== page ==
IN­SIDE DE­VEL­OP­MENT

The hid­den tricks bring­ing game worlds to life.

PC GAMER (UK) - - CONTENTS - By Xalavier Nel­son Jr

De­vel­op­ment tricks re­vealed.

In­die stu­dio Na­tional In­se­cu­ri­ties was well on its way to com­plet­ing its lat­est first-per­son mur­der mys­tery par­ody, 2000:1: A Space Felony. It had an eye-catch­ing name, a pub­lisher, and a rock-solid vis­ual and the­matic base it could use to play off au­di­ence ex­pec­ta­tions. There was just one prob­lem: the cen­trifuge didn’t work.

An as­tro­naut jogs around a stark cen­trifuge, punch­ing the air as he trav­els in an end­less loop. This scene, from 2001: A Space Odyssey, is one of the most iconic in film history. And Na­tional In­se­cu­ri­ties’ par­ody couldn’t repli­cate it. No mat­ter what it did, the team couldn’t find a re­li­able, smooth way for the player to run along the cen­trifuge as it spi­ralled through space. Then lead de­vel­oper, Lau­ren Filby had an idea.

Rather than at­tempt­ing to cre­ate a spe­cial case for the player to be able to travel around the cen­trifuge while it was mov­ing, she bent space around the player. When the player was out­side the cen­trifuge, it would ro­tate as nor­mal. How­ever, as soon as the player en­tered the cen­trifuge, ev­ery­thing else in the game world would be­gin to ro­tate to en­sure con­sis­tency of move­ment. This leap of logic is com­mon to game de­vel­op­ment. Sur­pris­ing in its re­quire­ments, be­wil­der­ing in its util­i­sa­tion, and es­sen­tial to in­creas­ing the fidelity of a game’s world.

Keep­ing up Ap­pear­ances

Raigan Burns tells me about Me­tanet Soft­ware’s quest to make N++ repli­cate the “smooth, clean look” of print graphic de­sign in a plat­former. “The main chal­lenge we faced was the res­o­lu­tion of our vis­ual medium,” Burns says. “Print looks so smooth in part be­cause it op­er­ates at a very high res­o­lu­tion, typ­i­cally at least 1,000 ‘pix­els’ per inch [PPI], while com­puter mon­i­tors typ­i­cally have fewer than 100 PPI. This was a pretty huge gap to cross, qual­ity-wise, and the main rea­son why print de­sign is so dif­fer­ent from what you typ­i­cally see on a screen.” At­tempt­ing to cross this gap in qual­ity led Me­tanet Soft­ware co­founders Raigan Burns and Mare Sheppard to develop a ren­der­ing en­gine for their game, where ev­ery shape dis­played is pure maths. “This means that all of the an­i­ma­tions and graph­ics in the game had to be pro­grammed line-by-line into the game’s source code,” Burns says. One of the most cut­ting-edge ren­der­ing so­lu­tions in gam­ing hides in the code of a 2D plat­former.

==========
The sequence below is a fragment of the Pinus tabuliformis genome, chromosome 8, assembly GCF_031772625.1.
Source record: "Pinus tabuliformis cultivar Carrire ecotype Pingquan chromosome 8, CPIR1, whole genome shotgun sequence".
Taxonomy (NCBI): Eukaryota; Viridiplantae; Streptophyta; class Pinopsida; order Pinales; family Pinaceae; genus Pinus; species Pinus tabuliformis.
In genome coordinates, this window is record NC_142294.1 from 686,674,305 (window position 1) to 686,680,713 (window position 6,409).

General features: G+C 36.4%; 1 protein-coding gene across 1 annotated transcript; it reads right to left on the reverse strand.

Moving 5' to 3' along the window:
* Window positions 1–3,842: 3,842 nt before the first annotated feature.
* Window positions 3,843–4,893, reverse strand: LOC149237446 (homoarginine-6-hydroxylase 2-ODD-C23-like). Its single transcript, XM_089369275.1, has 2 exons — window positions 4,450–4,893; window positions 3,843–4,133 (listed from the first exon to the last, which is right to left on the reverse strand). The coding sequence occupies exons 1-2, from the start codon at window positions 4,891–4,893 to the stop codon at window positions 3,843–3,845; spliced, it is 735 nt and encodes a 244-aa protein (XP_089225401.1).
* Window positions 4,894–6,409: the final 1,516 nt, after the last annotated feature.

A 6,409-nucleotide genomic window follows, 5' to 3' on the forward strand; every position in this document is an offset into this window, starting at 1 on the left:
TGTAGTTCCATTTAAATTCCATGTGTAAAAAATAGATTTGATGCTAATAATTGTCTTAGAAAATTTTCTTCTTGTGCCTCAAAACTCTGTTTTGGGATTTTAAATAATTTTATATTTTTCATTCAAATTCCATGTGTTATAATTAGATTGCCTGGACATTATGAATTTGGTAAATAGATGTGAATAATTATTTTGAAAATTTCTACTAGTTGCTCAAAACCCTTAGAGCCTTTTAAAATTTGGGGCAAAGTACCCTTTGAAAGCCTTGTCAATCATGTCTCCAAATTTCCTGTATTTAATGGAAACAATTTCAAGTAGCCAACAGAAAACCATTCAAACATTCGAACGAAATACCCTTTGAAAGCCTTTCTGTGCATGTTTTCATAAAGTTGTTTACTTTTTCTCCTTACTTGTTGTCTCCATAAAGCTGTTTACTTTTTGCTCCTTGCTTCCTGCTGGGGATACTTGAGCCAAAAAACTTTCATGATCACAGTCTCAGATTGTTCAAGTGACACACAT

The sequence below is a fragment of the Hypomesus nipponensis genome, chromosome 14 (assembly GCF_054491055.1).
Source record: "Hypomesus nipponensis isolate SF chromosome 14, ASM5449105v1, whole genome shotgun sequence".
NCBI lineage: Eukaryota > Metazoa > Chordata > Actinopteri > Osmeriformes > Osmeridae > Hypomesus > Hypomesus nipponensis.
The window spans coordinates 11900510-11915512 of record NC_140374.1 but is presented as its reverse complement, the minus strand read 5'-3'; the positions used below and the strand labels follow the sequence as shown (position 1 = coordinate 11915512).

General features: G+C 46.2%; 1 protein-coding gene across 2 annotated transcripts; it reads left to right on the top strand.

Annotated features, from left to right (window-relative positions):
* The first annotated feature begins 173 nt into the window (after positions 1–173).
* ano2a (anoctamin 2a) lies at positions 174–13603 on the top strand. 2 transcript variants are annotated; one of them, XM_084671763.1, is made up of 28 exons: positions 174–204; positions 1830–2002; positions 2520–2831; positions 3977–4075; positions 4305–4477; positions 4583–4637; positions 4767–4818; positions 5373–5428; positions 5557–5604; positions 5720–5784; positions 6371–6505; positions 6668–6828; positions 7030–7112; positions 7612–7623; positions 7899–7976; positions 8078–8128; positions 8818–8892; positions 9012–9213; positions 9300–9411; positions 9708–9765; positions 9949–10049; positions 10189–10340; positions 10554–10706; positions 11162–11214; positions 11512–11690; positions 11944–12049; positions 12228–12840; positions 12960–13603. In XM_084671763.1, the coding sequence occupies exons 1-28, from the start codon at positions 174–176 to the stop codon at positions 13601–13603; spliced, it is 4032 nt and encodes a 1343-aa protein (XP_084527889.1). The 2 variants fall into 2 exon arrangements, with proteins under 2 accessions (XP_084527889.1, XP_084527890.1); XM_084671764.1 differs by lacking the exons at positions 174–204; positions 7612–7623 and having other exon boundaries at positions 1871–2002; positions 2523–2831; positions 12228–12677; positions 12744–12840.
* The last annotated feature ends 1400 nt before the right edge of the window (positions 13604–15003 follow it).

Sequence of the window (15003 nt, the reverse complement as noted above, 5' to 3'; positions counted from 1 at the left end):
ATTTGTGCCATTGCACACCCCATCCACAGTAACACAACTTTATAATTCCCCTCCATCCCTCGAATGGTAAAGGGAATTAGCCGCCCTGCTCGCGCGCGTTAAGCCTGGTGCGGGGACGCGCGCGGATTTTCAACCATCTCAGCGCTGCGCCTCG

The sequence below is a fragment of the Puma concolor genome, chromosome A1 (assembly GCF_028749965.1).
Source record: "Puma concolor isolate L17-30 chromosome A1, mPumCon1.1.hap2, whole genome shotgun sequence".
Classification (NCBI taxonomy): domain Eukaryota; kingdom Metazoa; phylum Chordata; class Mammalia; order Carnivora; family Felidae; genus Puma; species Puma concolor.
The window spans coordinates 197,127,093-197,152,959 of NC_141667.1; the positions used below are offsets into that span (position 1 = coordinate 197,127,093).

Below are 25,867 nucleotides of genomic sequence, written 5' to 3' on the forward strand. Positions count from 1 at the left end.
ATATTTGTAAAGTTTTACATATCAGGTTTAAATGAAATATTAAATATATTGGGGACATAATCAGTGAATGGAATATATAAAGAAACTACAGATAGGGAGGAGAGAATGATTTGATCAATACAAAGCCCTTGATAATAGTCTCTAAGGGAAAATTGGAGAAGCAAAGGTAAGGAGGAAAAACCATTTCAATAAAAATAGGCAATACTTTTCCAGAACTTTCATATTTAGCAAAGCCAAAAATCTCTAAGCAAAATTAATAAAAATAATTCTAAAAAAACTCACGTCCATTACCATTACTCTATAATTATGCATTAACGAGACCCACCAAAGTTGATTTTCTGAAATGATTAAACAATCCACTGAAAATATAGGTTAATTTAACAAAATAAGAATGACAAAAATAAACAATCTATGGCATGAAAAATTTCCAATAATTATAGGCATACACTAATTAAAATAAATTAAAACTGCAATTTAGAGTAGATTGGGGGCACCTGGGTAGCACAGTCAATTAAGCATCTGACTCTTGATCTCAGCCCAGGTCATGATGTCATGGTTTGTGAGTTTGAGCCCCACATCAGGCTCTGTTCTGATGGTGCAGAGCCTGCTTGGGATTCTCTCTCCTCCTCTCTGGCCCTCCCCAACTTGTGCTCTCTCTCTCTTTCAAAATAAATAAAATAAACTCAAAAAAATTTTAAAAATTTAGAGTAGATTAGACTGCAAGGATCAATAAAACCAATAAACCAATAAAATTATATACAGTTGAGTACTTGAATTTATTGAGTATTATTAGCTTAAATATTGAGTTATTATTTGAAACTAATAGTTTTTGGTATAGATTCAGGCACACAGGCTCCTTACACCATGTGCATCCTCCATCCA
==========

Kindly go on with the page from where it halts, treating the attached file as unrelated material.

Gen­tle com­edy adventure game York­shire Gub­bins has a dy­namic mu­sic sys­tem di­rectly in­spired by clas­sic Lu­casArts adventure games, made pos­si­ble by the re­cent ex­pi­ra­tion of a patent. Char­lotte Gore com­posed the game’s themes, then a se­ries of four-beat tran­si­tions to con­nect ev­ery­thing to­gether. A sub­sys­tem in the game eval­u­ates what’s hap­pen­ing at any time, what piece of mu­sic is needed, and the best tran­si­tion to con­nect it to the pre­vi­ous piece. The re­sult is a seam­less, flow­ing score that echoes film al­most as much as it does games past.

Early Ac­cess 4X strat­egy game Pre­des­ti­na­tion con­tains spher­i­cal plan­ets cov­ered in hex grids. Putting a hex grid on a spher­i­cal sur­face is, ap­par­ently, im­pos­si­ble. Which is good, be­cause the plan­ets in Pre­des­ti­na­tion aren’t spher­i­cal at all. They’re flat. “They wrap around on the X axis so you can ro­tate all the way around the planet and it ap­pears to be a con­tin­u­ous sphere,” says lead de­vel­oper Bren­dan Drain. “This doesn’t work on the Y axis, so you can’t have plan­e­tary poles. To solve this, we just lock the cam­era so you can only scroll up and down within cer­tain lim­its and then the pro­ce­dural gen­er­a­tion al­go­rithm places ter­rain at the top and bot­tom of the map to vis­ually sim­u­late po­lar re­gions.” The re­sult is that play­ers can ro­tate be­liev­ably shaped plan­ets, zoom down, and place struc­tures on their hex grid sur­faces.

James Earl Cox III, co­founder of You Must be 18 or Older to En­ter de­vel­oper Seem­ingly Point­less, found him­self with an odd prob­lem for his hor­ror game about view­ing porn as a kid in the early days of the in­ter­net. “Peo­ple used to talk about how the images loaded too fast,” Cox says. Rather than ar­ti­fi­cially lim­it­ing the speed at which the ‘com­puter’ can load images, how­ever, Cox took ad­van­tage of the monochro­matic na­ture of the early hard­ware. “There are black squares lay­ered on top of each image that slowly delete them­selves over time to cre­ate the ap­pear­ance of slow con­nec­tion speed,” Cox says.

These are just a few of the many ex­am­ples of the chal­lenges sur­mounted to make some­thing work ‘as in­tended’. Chal­lenges solved by tricks. Tricks that, mostly, stay in­vis­i­ble. How­ever, the more you learn about these tricks, the more ap­par­ent their im­por­tance be­comes. Au­then­tic game worlds aren’t cre­ated de­spite these tricks. They’re cre­ated be­cause of them.

One of the most cut­ting-edge so­lu­tions in gam­ing hides in the code of a 2D plat­former

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